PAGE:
I remember the day Walt came over to look at the finished model of the facade. He came all by himself. Normally there was this whole entourage of supervisors and managers and artists who would accompany him on his visits. I had requested just a one-on-one with the old man on this. He looked at it for about five or six minutes, and then he turned to me and asked, “Rolly, do you have any excuses today?” I said, “No, sir.” He said, “Well, then build it.”

The Enchanted Tiki Room came about in an interesting way. In the early ’60s, they were upgrading Adventureland. They were putting in a restaurant called the Tahitian Terrace that included a live show. They were redoing the Jungle Cruise marquee and other things. Somewhere along the line they discovered they had a little space left over and thought that some kind of tearoom would be good there. At the time I was designing a tearoom for Main Street using the theme of clocks from all over the world. But now it seemed the tearoom should be in Adventureland and should be Polynesian themed. One of the artists came up with an illustration of a Tahitian-style tearoom with tikis for columns and birds in cages near the ceiling. We were in a meeting with Walt, and the artist showed Walt the rendering. After looking at it, Walt told the artist, “You shouldn’t have birds in the tearoom or in the restaurant.” When the artist asked why, Walt replied, “Well, they’ll poop in the food.” The artist said, “No, no, no. They’re not real birds, they’re stuffed birds.” Walt told him, “Disney does not stuff birds.” And the artist countered, “No, they’re not stuffed birds. They’re little mechanical birds.” All of a sudden Walt stopped and said, “Oh, a little mechanical bird.”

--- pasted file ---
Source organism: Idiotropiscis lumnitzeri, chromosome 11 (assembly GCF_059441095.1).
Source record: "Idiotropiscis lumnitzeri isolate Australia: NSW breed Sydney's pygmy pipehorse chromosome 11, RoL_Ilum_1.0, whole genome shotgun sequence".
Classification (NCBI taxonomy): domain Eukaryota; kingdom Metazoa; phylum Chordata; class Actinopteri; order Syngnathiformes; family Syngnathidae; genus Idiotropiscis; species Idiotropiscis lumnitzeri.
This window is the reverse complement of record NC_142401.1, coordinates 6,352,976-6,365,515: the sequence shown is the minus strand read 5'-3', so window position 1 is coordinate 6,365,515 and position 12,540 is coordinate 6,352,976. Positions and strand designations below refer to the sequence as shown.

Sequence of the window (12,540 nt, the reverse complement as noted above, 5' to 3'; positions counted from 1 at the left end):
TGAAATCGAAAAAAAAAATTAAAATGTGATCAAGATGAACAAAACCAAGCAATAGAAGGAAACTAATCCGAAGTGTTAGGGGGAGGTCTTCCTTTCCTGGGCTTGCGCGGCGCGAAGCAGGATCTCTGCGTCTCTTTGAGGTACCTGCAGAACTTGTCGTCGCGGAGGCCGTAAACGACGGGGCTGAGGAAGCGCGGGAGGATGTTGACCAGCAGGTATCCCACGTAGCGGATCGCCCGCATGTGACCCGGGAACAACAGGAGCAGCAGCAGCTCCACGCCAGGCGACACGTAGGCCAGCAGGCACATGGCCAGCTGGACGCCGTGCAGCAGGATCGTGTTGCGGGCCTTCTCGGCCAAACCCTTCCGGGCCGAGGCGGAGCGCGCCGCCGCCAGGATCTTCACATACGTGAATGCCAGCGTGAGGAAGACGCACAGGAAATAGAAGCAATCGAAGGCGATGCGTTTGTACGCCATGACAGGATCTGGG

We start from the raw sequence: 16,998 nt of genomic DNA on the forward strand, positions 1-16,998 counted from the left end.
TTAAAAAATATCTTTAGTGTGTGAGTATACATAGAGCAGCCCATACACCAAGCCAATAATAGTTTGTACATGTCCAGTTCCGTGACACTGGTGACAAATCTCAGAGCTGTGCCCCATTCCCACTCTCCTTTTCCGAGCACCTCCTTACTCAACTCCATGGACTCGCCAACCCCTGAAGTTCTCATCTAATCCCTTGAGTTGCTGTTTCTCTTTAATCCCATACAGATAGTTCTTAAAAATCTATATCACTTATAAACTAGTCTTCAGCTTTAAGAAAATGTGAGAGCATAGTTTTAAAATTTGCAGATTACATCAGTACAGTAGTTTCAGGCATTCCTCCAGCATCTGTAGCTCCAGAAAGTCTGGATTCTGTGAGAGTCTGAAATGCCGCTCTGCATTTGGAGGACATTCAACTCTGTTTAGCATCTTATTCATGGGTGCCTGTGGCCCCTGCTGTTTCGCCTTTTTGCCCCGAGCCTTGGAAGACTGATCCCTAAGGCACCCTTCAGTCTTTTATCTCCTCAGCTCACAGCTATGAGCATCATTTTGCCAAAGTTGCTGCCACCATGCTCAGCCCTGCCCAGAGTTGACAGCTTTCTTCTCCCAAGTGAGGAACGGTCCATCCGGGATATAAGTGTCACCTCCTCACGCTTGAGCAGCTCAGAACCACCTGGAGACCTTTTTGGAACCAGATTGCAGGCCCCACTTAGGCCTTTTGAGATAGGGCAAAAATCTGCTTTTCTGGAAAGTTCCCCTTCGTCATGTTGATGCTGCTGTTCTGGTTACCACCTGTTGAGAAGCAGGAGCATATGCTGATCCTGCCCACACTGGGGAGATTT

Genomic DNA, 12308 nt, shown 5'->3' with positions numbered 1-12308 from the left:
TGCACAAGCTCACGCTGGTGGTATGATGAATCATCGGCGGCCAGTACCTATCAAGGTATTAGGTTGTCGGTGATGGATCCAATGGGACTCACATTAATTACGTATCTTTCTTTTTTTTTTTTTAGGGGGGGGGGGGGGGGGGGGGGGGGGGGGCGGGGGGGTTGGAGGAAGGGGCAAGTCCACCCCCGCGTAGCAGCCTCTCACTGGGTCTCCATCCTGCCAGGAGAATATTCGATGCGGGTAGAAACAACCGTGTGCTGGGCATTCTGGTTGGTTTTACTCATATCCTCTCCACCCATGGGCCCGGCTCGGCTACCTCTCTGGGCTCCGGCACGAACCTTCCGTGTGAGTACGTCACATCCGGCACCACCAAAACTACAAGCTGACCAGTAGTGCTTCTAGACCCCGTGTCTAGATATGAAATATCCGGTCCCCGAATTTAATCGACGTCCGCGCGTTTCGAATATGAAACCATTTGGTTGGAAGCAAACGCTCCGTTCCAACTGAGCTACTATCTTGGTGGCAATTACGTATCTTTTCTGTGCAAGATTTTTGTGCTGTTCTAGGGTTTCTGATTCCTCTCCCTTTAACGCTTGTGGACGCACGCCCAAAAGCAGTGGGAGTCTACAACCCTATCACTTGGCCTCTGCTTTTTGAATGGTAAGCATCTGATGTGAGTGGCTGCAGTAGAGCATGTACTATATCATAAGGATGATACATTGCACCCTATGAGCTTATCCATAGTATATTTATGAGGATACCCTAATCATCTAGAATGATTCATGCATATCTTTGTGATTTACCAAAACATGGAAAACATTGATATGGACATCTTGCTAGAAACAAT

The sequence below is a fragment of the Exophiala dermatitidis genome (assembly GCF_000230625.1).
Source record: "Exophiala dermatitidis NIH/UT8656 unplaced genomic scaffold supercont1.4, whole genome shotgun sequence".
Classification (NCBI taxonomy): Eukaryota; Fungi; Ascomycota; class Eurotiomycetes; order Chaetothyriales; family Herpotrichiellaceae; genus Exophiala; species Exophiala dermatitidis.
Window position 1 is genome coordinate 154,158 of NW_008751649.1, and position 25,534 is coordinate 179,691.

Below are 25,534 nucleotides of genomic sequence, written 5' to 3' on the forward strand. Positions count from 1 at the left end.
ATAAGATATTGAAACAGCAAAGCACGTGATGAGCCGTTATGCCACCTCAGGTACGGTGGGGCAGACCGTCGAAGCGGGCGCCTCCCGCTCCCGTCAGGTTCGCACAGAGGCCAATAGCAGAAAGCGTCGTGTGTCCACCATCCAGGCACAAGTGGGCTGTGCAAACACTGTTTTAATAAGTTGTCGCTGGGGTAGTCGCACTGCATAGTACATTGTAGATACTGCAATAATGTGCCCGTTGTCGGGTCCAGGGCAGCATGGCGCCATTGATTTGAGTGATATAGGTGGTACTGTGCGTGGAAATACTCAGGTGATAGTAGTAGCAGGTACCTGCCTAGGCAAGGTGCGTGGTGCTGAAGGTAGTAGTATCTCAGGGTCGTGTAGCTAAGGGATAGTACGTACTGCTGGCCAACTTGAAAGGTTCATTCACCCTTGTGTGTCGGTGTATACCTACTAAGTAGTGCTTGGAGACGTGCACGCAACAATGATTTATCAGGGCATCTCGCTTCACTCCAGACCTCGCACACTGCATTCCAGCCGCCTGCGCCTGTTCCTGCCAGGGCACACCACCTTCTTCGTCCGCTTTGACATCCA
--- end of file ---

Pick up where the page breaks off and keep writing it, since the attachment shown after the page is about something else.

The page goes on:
There were about six of us at the meeting, and it got to the point where we were discussing, What if we had a little mechanical bird that chirps, and maybe there are a couple of birds on the other side of the room that chirp back? And maybe all of a sudden they’ll start to sing a little, they’ll chirp together, and do a little song. Right after that Walt liked the idea of birds singing. He told me he wanted me to do a mobile that descended out of the ceiling with a hundred birds on it, so that we had all of these birds as a sort of crescendo. I said, “OK, fine.” They sent the concept over to the machine shop so they could design a chandelier that would come out of the ceiling and make the birds animated. Because the birds operated by compressed air, we could only have 30 birds—100 birds would have meant too massive an air pipe hidden in the central column of the chandelier. They then sent the chandelier armature over to WED, and I was lifted up there with all my plasticine clay, and I started to add clay to the armature to make it look like it was carved wood. They made a fiberglass replica of it, and then I painted it off-white so it would have the look of driftwood that had been on the beach a long time.

Just as I was wrapping up, Walt said to me, “When people are waiting to have lunch there or whatever, they’re going to be outside. Rolly, I want you to design some preshow tikis for the outside.” I went to the library and got a book called Voices on the Wind that described all of these legends of the South Pacific. I read all the legends, and I picked out some—Rongo, Tangaroa-Ru, Pele, and some of the other gods that they believed in—and I did a series of pen-and-ink sketches of these different tiki gods, adding to them elements that would help them come alive, and in the preshow they would introduce themselves and do something physically while talking to you. I designed all of those, and then Walt asked me to have them sculpted. The top sculptor at WED said he was too busy and suggested that I sculpt them myself. I had never sculpted before, but the sculptor showed me how, and I ended up sculpting the tikis in the WED parking lot, where it was warm enough to make the plasticine clay malleable.